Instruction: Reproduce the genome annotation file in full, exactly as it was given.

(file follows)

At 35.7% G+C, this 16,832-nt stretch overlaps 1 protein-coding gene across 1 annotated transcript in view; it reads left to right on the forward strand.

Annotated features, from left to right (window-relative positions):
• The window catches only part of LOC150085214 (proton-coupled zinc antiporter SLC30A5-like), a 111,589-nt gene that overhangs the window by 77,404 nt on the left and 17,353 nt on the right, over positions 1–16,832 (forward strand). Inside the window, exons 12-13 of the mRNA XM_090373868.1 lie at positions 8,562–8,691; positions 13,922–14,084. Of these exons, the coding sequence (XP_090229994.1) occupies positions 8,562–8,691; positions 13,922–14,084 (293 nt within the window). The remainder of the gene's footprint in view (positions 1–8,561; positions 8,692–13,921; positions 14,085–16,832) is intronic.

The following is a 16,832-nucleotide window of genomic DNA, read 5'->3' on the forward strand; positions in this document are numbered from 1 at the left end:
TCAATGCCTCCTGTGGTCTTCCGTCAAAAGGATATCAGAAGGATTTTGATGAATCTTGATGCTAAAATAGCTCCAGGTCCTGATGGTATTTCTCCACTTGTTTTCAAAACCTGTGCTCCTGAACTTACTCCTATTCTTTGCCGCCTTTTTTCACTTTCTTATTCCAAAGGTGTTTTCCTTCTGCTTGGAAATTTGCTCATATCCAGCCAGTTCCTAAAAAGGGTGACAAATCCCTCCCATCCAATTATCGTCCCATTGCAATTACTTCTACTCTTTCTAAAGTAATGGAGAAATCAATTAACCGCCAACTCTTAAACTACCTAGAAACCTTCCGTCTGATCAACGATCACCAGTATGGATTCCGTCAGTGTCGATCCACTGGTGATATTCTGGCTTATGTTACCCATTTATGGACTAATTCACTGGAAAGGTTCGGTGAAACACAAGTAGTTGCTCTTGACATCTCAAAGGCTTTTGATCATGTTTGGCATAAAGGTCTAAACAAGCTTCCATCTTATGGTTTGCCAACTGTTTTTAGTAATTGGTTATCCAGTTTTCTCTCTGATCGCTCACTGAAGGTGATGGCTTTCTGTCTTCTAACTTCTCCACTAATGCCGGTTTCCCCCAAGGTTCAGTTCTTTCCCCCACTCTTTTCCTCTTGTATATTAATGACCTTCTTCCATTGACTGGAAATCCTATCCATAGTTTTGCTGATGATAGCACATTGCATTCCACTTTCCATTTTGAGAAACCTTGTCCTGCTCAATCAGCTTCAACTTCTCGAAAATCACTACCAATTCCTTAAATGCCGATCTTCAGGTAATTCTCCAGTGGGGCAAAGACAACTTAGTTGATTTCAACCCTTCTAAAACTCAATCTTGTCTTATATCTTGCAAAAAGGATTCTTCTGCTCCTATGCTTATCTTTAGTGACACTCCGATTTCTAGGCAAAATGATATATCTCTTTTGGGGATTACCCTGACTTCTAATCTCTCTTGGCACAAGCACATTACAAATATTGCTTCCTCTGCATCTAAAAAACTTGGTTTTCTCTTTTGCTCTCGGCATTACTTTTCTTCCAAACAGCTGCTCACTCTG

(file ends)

At 35.7% G+C, this 16,832-nt stretch overlaps 1 protein-coding gene across 1 annotated transcript in view; it reads left to right on the forward strand.

Annotated features, from left to right (window-relative positions):
• The window catches only part of LOC150085214 (proton-coupled zinc antiporter SLC30A5-like), a 111,589-nt gene that overhangs the window by 77,404 nt on the left and 17,353 nt on the right, over positions 1–16,832 (forward strand). Inside the window, exons 12-13 of the mRNA XM_090373868.1 lie at positions 8,562–8,691; positions 13,922–14,084. Of these exons, the coding sequence (XP_090229994.1) occupies positions 8,562–8,691; positions 13,922–14,084 (293 nt within the window). The remainder of the gene's footprint in view (positions 1–8,561; positions 8,692–13,921; positions 14,085–16,832) is intronic.

The following is a 16,832-nucleotide window of genomic DNA, read 5'->3' on the forward strand; positions in this document are numbered from 1 at the left end:
TCAATGCCTCCTGTGGTCTTCCGTCAAAAGGATATCAGAAGGATTTTGATGAATCTTGATGCTAAAATAGCTCCAGGTCCTGATGGTATTTCTCCACTTGTTTTCAAAACCTGTGCTCCTGAACTTACTCCTATTCTTTGCCGCCTTTTTTCACTTTCTTATTCCAAAGGTGTTTTCCTTCTGCTTGGAAATTTGCTCATATCCAGCCAGTTCCTAAAAAGGGTGACAAATCCCTCCCATCCAATTATCGTCCCATTGCAATTACTTCTACTCTTTCTAAAGTAATGGAGAAATCAATTAACCGCCAACTCTTAAACTACCTAGAAACCTTCCGTCTGATCAACGATCACCAGTATGGATTCCGTCAGTGTCGATCCACTGGTGATATTCTGGCTTATGTTACCCATTTATGGACTAATTCACTGGAAAGGTTCGGTGAAACACAAGTAGTTGCTCTTGACATCTCAAAGGCTTTTGATCATGTTTGGCATAAAGGTCTAAACAAGCTTCCATCTTATGGTTTGCCAACTGTTTTTAGTAATTGGTTATCCAGTTTTCTCTCTGATCGCTCACTGAAGGTGATGGCTTTCTGTCTTCTAACTTCTCCACTAATGCCGGTTTCCCCCAAGGTTCAGTTCTTTCCCCCACTCTTTTCCTCTTGTATATTAATGACCTTCTTCCATTGACTGGAAATCCTATCCATAGTTTTGCTGATGATAGCACATTGCATTCCACTTTCCATTTTGAGAAACCTTGTCCTGCTCAATCAGCTTCAACTTCTCGAAAATCACTACCAATTCCTTAAATGCCGATCTTCAGGTAATTCTCCAGTGGGGCAAAGACAACTTAGTTGATTTCAACCCTTCTAAAACTCAATCTTGTCTTATATCTTGCAAAAAGGATTCTTCTGCTCCTATGCTTATCTTTAGTGACACTCCGATTTCTAGGCAAAATGATATATCTCTTTTGGGGATTACCCTGACTTCTAATCTCTCTTGGCACAAGCACATTACAAATATTGCTTCCTCTGCATCTAAAAAACTTGGTTTTCTCTTTTGCTCTCGGCATTACTTTTCTTCCAAACAGCTGCTCACTCTG